Half-Fare Cards - with these you have to know exactly what you are doing - with a Swiss Pass and I've used dozens of them and always felt they were a great deal for me at least - I always end up using it more than I expected - like in the Berner Oberland on a whim just hopping a lake boat from Interlaken on Lake Thun - in late afternoon just for a relaxing float with spectacular scenery all around.

Anyway check these great sites for great info on Swiss trains, passes, half-fare cards (and the Swiss Card which could well be a better deal for some than the Half-Fare Card because it gives you a trip from any border point or airport to any place in Switzerland and back to any airport or border point as well as 50% off everything for a one-month period just like the Half-Fare Card - anyway these superb IMo sites: http://www.budgeteuropetravel.com/id3.html; www.ricksteves.com and www.swisstravelsystem.com.

A value of a pass is you can just hop on any train, bus, boat anytime - no going to ticket windows no judging 'do I want to spend 50% to do this, etc.)

And when comparing pass prices to alternatives compare the cost of the pass in U S dollars if bought in the U S vs prices for exact same pass if bought in Switzerland (sold at most train stations) - prices for some reason the past several years have often been cheaper here than there - this is not always true so compare both - if no significant savings then just wait to buy once there. And also look for specials on Swiss Pass - if traveling after Sep 1 this year you can get a 2 for 1 deal on 4-day Swiss Passes (only - both consecutive days and flexipasses).
PalenQ is offline  
Jun 28th, 2012, 08:47 AM
  #5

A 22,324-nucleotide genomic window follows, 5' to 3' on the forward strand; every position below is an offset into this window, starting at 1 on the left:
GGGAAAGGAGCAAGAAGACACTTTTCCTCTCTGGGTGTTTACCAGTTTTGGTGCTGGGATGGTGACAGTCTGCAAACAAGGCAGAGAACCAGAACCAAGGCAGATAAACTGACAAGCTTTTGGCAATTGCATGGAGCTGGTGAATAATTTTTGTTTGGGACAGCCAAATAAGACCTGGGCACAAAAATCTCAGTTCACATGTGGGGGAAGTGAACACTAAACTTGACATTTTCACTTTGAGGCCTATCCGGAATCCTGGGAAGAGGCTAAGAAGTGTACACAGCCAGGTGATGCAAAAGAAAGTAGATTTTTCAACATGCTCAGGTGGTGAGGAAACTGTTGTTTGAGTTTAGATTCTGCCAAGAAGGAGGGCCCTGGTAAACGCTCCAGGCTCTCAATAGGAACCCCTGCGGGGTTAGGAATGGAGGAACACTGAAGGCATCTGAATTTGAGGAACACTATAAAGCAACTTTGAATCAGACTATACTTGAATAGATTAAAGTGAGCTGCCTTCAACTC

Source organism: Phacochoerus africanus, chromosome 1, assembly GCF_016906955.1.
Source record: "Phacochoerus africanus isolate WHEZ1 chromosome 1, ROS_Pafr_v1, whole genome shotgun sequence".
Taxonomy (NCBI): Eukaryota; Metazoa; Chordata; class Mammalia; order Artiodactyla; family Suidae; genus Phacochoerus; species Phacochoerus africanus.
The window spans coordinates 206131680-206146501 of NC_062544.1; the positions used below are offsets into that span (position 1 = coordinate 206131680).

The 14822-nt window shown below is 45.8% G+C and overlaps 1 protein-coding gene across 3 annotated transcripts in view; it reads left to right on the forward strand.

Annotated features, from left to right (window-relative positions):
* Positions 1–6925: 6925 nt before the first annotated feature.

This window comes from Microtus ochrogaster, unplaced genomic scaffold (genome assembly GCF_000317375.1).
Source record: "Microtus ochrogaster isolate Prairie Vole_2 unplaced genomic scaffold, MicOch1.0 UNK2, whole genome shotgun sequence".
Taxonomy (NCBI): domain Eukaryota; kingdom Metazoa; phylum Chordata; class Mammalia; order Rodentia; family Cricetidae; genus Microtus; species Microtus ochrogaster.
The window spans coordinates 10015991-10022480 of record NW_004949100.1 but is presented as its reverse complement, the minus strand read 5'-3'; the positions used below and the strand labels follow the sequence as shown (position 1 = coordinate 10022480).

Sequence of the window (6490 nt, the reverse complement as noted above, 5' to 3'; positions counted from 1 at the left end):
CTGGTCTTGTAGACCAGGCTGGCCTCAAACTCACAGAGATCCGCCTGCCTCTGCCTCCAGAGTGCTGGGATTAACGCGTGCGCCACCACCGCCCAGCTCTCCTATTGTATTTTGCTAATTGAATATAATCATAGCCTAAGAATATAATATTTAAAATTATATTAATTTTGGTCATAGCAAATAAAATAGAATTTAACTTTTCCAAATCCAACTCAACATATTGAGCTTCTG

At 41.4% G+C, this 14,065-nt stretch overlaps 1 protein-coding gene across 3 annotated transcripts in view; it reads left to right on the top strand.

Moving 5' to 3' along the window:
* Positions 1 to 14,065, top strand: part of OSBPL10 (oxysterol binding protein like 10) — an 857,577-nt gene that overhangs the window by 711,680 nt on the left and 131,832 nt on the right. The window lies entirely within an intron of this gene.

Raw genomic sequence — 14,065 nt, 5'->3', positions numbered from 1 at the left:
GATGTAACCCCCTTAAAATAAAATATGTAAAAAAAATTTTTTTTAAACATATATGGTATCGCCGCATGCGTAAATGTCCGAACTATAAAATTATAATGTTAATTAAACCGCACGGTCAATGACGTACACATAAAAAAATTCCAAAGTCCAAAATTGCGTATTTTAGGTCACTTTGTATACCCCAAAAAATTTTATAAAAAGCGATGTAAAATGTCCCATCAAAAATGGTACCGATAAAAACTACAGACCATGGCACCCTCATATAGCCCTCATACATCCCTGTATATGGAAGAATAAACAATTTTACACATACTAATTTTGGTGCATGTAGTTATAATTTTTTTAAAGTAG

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a 3-day Swiss Flexipass currently costs $237 p.p. on a Saverpass - prices for sales in Switzerland may be different

so if you take the 110 francs needed to buy the Half-Fare Card lets say that is about $120 to start - to get the card then you pay 50% off every trip you take on trains, boats, etc.

The difference being about $117 - so if you are not doing $117 worth of travel - the break even point the Half-Fare Card would be a better option perhaps - depending on whether even the Half-Fare Card is better than just buying regular tickets the whole way - but again unless you have travel plans set in concrete and know exactly what trains, boats, etc you will take and will take no more then it is easy to calculate but again I and others report that with unlimited travel days on a pass we tend to do more than we planned on - like again on a whim just decided to do a lake boat trip or if staying in Wengen to go down to Interlaken at night to the casino or supermarkets, etc. Or on the not unusual rainy day in this rather wet clime then say doing a day trip to Lucerne or Bern - cities that are more enjoyable in wet weather than hiking in the Berner Oberland then that type of unplanned travel is also a factor.